Editor’s Note: Amidst the pain of loneliness and stigma that often accompanies mental illness, our reader Angela found comfort in her artwork.
A talented artist, Angela has graciously provided one of her pieces to accompany her story on surviving a difficult childhood and what it’s like living with depression today.
When I was five years old, I nearly drowned in a swimming pool. There were a lot of people around but nobody noticed me struggling in the water, nobody saw the child that needed help.
And that is pretty much how depression works – me struggling in that great sea of emotions while others notice not. That’s the thing with depression – it is often not easily understood by others.
In my years of fighting depression, I came to realize that people who do not know me, perceived me as negative and preferred to stay away from me.
But the more hurtful part is when friends think that I am wallowing in self-pity and need to snap out of it. They gave me all sorts of remedies or advice that were supposed to work like Disney’s magic and get frustrated when I am not “cured”.
They do not realise that people suffering from depression are often lonely and insecure individuals seeking to be accepted in the community. That it takes time to walk out of depression and that people who are suffering from depression cannot control how they feel.
I grew up in a family where most of my childhood memories revolve around being caned for every trivial mistake I made (e.g. spilling water on the floor). Love was distant notion, almost like a fairytale. I was in so much fear of my own mother’s wrath, I wet my bed at nights which lead to more caning.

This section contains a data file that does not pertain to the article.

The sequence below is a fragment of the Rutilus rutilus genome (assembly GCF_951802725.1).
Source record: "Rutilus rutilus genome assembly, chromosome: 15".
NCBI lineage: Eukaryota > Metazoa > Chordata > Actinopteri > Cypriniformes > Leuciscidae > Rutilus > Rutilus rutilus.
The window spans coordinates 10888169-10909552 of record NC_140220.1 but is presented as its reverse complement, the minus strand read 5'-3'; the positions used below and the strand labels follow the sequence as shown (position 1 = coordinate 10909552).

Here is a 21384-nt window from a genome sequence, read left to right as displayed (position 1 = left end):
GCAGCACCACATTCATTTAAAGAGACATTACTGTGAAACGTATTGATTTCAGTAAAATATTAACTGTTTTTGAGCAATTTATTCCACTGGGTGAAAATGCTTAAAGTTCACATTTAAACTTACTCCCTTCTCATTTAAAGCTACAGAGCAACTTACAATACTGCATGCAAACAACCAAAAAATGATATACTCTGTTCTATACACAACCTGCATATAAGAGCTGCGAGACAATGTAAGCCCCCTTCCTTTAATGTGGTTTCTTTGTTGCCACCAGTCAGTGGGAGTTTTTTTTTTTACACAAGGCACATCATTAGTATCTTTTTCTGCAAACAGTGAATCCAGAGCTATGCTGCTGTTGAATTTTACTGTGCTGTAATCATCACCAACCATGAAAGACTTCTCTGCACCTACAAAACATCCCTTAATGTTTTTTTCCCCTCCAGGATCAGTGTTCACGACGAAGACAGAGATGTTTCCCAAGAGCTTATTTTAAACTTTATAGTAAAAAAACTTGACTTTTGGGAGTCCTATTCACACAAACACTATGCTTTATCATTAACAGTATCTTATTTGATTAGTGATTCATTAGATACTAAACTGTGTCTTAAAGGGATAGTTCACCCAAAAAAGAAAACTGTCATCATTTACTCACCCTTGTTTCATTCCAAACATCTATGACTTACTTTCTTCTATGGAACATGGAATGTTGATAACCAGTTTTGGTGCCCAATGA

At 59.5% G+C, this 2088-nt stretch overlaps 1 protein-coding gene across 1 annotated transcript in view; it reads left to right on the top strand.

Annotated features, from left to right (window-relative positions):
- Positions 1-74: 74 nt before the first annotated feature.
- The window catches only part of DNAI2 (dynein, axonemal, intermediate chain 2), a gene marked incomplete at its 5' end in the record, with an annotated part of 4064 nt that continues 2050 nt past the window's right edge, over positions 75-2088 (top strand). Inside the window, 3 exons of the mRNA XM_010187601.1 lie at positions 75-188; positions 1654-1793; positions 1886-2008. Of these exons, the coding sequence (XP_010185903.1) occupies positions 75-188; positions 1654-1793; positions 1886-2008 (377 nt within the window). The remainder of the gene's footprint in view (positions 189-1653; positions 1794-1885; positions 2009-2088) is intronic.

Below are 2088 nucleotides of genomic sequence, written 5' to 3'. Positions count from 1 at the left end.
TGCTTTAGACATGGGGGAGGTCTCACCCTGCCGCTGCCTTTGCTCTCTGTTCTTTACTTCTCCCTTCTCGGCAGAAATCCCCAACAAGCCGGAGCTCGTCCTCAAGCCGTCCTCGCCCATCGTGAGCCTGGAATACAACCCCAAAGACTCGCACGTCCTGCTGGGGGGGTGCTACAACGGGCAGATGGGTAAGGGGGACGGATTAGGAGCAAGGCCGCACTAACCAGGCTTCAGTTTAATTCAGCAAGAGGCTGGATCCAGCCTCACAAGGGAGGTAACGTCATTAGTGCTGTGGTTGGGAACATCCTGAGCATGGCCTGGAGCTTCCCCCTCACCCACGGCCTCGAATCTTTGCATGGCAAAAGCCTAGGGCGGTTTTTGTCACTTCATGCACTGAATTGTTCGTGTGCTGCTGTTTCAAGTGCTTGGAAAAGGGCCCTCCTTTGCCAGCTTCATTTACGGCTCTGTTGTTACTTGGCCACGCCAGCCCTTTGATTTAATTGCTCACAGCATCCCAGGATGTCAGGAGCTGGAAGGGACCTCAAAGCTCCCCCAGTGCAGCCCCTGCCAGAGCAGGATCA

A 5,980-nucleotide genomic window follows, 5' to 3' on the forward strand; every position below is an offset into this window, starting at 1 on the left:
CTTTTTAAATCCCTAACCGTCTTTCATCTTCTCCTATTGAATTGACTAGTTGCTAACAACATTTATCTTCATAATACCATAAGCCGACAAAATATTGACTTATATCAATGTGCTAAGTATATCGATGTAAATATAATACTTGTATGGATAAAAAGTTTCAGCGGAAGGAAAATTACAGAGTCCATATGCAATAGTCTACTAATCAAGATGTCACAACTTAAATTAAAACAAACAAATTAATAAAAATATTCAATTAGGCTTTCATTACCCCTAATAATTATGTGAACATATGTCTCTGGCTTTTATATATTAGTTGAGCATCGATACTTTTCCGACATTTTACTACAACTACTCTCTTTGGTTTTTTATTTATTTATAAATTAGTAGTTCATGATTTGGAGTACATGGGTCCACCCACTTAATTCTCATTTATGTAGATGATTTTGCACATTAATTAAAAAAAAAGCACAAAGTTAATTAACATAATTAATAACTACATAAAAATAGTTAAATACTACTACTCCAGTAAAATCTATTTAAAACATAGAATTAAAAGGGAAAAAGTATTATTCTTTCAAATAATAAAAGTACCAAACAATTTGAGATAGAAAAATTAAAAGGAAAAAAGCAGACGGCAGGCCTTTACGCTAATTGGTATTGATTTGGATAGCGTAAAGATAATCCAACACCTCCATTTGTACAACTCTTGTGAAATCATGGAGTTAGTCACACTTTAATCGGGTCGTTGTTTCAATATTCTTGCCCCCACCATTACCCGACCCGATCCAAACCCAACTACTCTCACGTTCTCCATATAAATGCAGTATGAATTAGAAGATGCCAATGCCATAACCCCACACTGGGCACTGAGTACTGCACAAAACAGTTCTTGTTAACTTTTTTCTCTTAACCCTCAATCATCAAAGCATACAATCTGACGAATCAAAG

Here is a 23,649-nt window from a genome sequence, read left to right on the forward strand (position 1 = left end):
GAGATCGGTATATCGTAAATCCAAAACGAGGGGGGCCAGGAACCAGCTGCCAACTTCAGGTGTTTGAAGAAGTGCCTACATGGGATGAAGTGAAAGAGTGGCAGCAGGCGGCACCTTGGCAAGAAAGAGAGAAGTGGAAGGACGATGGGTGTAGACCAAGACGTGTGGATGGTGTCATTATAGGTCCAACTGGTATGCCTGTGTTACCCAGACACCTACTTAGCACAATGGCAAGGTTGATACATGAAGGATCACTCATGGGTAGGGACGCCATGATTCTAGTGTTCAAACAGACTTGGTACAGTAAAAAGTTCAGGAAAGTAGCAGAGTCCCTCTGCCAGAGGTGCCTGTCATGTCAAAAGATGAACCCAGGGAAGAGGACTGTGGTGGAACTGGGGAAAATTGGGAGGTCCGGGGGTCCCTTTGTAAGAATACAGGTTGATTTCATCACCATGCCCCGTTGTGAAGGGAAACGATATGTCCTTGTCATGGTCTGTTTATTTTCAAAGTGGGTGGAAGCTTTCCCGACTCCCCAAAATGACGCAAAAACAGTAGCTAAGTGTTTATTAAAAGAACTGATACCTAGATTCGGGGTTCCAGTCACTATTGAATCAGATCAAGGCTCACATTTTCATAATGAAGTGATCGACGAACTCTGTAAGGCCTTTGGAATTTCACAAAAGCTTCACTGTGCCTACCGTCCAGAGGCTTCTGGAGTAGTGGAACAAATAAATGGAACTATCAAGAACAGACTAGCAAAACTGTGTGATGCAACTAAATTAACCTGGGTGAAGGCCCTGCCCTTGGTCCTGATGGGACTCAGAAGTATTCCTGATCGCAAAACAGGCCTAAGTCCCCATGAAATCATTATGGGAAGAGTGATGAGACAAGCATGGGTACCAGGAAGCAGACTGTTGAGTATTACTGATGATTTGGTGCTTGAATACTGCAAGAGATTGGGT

The caning became a routine that my tears no longer flow and neither did my heart cry. I was just a hollow child. I remembered sitting at the corridor, staring into thin air and asking about the mere meaning of my own existence at the age of nine. I was only nine years old but I was already weary of living. I tried killing myself when I was fifteen years old by consuming a whole box of Panadol, but somehow, I survived.
Things did not become easier with the passing years. There was always one family debt or another to be paid and when my father’s health crumbled, I became the sole bread winner. My mother was a housewife and my brother was still in secondary school. I remembered crying hysterically that same night, fearful of the life ahead and wishing I could end it all.
Yet amidst all the mess in my life, it was God who held my sanity.
There are still days when I wake up and feel that familiar sense of sadness overwhelming me for no particular reason at times. And there are good days when I see a rainbow and think that life is beautiful.
The difference is that I am more aware of my feelings now and I learn not to give in to what I feel all the time.
Feelings, pretty much like a spoilt child, have to be handled with a firm hand (in this case, a firm head).
If there is any advice I would give for others who are fighting depression, it would be to learn to give thanks each day – for everything that we have; the air that we breathe, the fans we have to relieve us from the heat or even the bus fares we have that enabled us to travel.
For it is in thanksgiving that we realize we are truly blessed.
Angela is an office worker and a freelance artist. When she isn’t drawing or painting, she will be fussing over her dog or taking pictures of her pet, food and scenery. She also enjoys watching movies and is a fan of Tim Burton’s works.
Image Source: The featured image belongs to the original work of the Author. This image is protected under copyright and may not be duplicated or copied without written consent of the Author.